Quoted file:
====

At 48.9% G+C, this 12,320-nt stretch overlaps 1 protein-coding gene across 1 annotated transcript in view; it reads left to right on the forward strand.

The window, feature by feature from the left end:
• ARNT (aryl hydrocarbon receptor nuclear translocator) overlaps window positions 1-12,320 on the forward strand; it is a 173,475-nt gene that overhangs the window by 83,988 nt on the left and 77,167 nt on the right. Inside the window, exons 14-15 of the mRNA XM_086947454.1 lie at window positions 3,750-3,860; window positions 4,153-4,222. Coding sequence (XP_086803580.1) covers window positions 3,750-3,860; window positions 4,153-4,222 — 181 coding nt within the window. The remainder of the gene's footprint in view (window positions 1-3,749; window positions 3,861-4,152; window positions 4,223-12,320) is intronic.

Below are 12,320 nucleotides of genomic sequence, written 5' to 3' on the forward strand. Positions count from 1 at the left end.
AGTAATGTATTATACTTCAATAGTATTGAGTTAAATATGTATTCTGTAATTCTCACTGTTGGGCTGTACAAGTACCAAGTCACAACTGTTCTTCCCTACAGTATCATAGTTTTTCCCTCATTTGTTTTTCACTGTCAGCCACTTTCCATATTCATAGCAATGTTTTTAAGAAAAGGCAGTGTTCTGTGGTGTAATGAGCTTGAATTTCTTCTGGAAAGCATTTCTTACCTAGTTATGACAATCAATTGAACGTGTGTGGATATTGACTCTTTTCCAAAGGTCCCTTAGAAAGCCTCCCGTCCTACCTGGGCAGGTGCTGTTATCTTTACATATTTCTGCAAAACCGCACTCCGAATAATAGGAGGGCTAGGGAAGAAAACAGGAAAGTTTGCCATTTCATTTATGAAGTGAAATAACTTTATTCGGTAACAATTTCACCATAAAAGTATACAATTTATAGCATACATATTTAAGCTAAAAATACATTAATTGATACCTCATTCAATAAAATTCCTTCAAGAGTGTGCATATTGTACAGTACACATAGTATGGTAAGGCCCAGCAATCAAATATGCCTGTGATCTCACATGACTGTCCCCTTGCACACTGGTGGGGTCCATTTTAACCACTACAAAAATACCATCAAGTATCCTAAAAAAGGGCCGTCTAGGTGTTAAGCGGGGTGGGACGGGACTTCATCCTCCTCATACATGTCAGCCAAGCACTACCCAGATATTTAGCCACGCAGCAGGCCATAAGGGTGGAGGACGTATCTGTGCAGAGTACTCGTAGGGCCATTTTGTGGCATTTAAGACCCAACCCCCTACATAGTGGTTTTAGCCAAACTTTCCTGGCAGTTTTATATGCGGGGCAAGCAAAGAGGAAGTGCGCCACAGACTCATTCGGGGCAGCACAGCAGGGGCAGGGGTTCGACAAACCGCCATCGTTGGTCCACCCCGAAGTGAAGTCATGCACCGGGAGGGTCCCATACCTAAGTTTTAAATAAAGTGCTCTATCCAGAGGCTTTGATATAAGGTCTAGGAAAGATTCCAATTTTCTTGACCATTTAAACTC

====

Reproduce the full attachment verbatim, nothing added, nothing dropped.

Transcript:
At 48.9% G+C, this 12,320-nt stretch overlaps 1 protein-coding gene across 1 annotated transcript in view; it reads left to right on the forward strand.

The window, feature by feature from the left end:
• ARNT (aryl hydrocarbon receptor nuclear translocator) overlaps window positions 1-12,320 on the forward strand; it is a 173,475-nt gene that overhangs the window by 83,988 nt on the left and 77,167 nt on the right. Inside the window, exons 14-15 of the mRNA XM_086947454.1 lie at window positions 3,750-3,860; window positions 4,153-4,222. Coding sequence (XP_086803580.1) covers window positions 3,750-3,860; window positions 4,153-4,222 — 181 coding nt within the window. The remainder of the gene's footprint in view (window positions 1-3,749; window positions 3,861-4,152; window positions 4,223-12,320) is intronic.

Below are 12,320 nucleotides of genomic sequence, written 5' to 3' on the forward strand. Positions count from 1 at the left end.
AGTAATGTATTATACTTCAATAGTATTGAGTTAAATATGTATTCTGTAATTCTCACTGTTGGGCTGTACAAGTACCAAGTCACAACTGTTCTTCCCTACAGTATCATAGTTTTTCCCTCATTTGTTTTTCACTGTCAGCCACTTTCCATATTCATAGCAATGTTTTTAAGAAAAGGCAGTGTTCTGTGGTGTAATGAGCTTGAATTTCTTCTGGAAAGCATTTCTTACCTAGTTATGACAATCAATTGAACGTGTGTGGATATTGACTCTTTTCCAAAGGTCCCTTAGAAAGCCTCCCGTCCTACCTGGGCAGGTGCTGTTATCTTTACATATTTCTGCAAAACCGCACTCCGAATAATAGGAGGGCTAGGGAAGAAAACAGGAAAGTTTGCCATTTCATTTATGAAGTGAAATAACTTTATTCGGTAACAATTTCACCATAAAAGTATACAATTTATAGCATACATATTTAAGCTAAAAATACATTAATTGATACCTCATTCAATAAAATTCCTTCAAGAGTGTGCATATTGTACAGTACACATAGTATGGTAAGGCCCAGCAATCAAATATGCCTGTGATCTCACATGACTGTCCCCTTGCACACTGGTGGGGTCCATTTTAACCACTACAAAAATACCATCAAGTATCCTAAAAAAGGGCCGTCTAGGTGTTAAGCGGGGTGGGACGGGACTTCATCCTCCTCATACATGTCAGCCAAGCACTACCCAGATATTTAGCCACGCAGCAGGCCATAAGGGTGGAGGACGTATCTGTGCAGAGTACTCGTAGGGCCATTTTGTGGCATTTAAGACCCAACCCCCTACATAGTGGTTTTAGCCAAACTTTCCTGGCAGTTTTATATGCGGGGCAAGCAAAGAGGAAGTGCGCCACAGACTCATTCGGGGCAGCACAGCAGGGGCAGGGGTTCGACAAACCGCCATCGTTGGTCCACCCCGAAGTGAAGTCATGCACCGGGAGGGTCCCATACCTAAGTTTTAAATAAAGTGCTCTATCCAGAGGCTTTGATATAAGGTCTAGGAAAGATTCCAATTTTCTTGACCATTTAAACTC